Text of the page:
was never didactic. He looked at life through his eyes and through his
imagination, and related his adventures. One day it was a flayed ox hanging
outside a butcher's shop, which he saw through his eyes; another day it was
Christ healing the sick, which he saw through his imagination. You can
imagine the healthy, full-blooded Rembrandt of this portrait painting the
_Carcase of a Bullock_ at the Louvre, or that prank called _The Rape of
Ganymede_, or that delightful, laughing picture of his wife sitting upon
his knee at Dresden, which Ruskin disliked.

The other portrait of Rembrandt by himself at the National Gallery shows
that he was not a vain man, and that he was just as honest with himself as
with his other sitters. It was painted when he was old and ailing and
time-marked, five years before his death. His hands are clasped, and he
seems to be saying--"Look at me! That is what I am like now, an old, much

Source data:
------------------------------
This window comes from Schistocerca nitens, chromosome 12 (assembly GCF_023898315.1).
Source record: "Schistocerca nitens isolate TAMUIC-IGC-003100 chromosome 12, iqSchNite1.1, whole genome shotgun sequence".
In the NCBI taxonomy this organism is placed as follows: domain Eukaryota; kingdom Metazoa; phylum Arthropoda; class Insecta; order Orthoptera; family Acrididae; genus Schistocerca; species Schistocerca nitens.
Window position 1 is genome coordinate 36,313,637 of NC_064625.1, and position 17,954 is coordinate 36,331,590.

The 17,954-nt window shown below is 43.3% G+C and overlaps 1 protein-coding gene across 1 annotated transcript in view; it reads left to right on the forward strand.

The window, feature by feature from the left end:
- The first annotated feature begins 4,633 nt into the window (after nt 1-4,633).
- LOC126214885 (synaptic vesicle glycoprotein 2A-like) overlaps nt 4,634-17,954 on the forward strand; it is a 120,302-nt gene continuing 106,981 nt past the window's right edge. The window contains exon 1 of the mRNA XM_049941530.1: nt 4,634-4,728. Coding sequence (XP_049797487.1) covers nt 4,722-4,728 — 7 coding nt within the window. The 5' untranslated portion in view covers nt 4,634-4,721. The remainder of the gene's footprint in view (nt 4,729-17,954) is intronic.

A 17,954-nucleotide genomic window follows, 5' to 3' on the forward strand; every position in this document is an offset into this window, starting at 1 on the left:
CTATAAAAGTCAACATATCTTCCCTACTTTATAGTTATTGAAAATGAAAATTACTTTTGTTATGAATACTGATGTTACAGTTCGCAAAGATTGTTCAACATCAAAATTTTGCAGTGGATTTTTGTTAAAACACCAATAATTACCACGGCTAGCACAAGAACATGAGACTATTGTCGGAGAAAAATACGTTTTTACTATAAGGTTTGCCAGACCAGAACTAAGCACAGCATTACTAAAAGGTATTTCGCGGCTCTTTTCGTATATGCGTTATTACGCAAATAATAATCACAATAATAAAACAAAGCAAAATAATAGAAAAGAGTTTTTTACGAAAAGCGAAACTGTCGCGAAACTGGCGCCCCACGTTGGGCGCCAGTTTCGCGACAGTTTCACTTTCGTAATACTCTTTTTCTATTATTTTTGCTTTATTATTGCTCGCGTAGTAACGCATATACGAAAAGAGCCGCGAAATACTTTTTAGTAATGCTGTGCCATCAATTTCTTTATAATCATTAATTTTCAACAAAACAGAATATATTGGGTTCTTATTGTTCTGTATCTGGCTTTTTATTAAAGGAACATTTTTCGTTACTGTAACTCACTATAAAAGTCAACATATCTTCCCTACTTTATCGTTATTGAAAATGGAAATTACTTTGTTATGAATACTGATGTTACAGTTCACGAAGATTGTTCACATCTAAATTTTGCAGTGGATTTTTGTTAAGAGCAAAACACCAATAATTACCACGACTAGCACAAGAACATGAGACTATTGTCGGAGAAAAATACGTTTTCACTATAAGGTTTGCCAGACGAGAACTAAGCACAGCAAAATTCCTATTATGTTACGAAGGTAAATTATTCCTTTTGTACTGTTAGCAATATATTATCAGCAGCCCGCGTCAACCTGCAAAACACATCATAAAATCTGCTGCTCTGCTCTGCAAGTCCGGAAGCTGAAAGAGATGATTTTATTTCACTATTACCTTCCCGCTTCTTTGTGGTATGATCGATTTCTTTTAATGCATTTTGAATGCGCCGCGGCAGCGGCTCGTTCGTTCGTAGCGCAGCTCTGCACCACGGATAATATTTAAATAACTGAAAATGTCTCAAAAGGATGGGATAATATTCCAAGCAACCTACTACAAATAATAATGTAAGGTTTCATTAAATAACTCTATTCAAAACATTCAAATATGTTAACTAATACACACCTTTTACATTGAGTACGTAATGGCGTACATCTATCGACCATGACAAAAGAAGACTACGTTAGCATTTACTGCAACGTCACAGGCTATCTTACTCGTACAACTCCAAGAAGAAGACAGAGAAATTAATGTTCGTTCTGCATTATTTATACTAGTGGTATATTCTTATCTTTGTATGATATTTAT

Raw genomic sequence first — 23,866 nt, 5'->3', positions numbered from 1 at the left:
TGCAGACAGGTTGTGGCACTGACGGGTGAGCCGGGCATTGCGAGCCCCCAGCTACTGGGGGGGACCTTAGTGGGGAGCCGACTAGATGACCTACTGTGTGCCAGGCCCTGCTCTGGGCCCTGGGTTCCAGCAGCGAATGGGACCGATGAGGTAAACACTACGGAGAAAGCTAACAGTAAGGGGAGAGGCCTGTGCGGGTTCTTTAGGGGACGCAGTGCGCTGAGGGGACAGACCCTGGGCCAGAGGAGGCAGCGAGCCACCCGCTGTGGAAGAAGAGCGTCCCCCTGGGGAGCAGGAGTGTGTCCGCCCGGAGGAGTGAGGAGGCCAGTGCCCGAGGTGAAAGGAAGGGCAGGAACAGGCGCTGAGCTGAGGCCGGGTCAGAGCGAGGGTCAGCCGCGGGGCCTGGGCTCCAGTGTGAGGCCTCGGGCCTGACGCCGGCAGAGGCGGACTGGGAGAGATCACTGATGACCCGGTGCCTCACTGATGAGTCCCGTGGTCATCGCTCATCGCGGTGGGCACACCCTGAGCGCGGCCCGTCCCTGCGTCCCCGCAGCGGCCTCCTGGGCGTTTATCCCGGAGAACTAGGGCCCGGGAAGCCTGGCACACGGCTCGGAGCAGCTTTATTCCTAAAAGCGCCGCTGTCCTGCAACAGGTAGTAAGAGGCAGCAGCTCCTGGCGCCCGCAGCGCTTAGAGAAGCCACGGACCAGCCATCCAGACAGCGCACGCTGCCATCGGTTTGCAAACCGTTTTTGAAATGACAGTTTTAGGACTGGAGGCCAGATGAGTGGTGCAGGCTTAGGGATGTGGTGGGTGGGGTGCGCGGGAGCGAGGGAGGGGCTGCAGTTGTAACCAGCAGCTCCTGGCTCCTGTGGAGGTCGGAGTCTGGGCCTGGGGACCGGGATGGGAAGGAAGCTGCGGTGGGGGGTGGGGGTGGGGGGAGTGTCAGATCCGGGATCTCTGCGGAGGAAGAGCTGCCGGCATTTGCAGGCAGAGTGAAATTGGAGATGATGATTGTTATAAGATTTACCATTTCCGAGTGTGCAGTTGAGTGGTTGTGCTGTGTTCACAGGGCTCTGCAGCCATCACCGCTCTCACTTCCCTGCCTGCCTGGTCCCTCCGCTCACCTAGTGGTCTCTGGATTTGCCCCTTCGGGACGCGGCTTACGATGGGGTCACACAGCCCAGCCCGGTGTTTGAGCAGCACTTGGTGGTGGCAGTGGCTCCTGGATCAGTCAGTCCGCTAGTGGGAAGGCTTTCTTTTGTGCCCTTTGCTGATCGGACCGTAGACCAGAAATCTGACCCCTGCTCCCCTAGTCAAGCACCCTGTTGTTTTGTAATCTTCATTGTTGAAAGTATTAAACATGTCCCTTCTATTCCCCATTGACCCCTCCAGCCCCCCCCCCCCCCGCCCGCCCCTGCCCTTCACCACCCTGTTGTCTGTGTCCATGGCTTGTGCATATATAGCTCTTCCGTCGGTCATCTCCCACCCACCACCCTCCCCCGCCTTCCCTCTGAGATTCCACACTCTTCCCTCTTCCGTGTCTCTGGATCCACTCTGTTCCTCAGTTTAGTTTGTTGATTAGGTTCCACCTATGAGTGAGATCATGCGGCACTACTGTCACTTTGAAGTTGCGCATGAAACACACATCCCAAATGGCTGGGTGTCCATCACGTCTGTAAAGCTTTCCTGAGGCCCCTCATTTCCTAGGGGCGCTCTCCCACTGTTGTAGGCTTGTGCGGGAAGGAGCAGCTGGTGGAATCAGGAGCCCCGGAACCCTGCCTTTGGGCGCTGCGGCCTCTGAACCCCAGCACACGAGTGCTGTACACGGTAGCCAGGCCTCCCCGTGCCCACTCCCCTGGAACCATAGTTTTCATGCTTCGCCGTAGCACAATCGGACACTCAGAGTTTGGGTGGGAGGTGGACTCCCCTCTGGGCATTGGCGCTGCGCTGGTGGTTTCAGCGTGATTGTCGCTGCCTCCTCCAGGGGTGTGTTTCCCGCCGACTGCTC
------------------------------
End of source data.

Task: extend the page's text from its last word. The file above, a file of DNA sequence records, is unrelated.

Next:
bothered man, bankrupt, without a home, but happy enough so long as I have
some sort of a roof above me under which I can paint. I am he of whom it
was said that he was famous when he was beardless. Observe me now! What
care I so that I can still see the world and the men and women about
me--'When I want rest for my mind, it is not honours I crave, but


1640. National Gallery, London.]

Twenty-eight seemed a great age to the child; but he thought it wonderful
that the portrait of an _Old Lady_ at the National Gallery should have been
painted when Rembrandt was but twenty-eight. She was too strong and
determined for his liking, and he wondered why some of Rembrandt's
pictures, like _The Woman taken in Adultery_, should be so mysterious and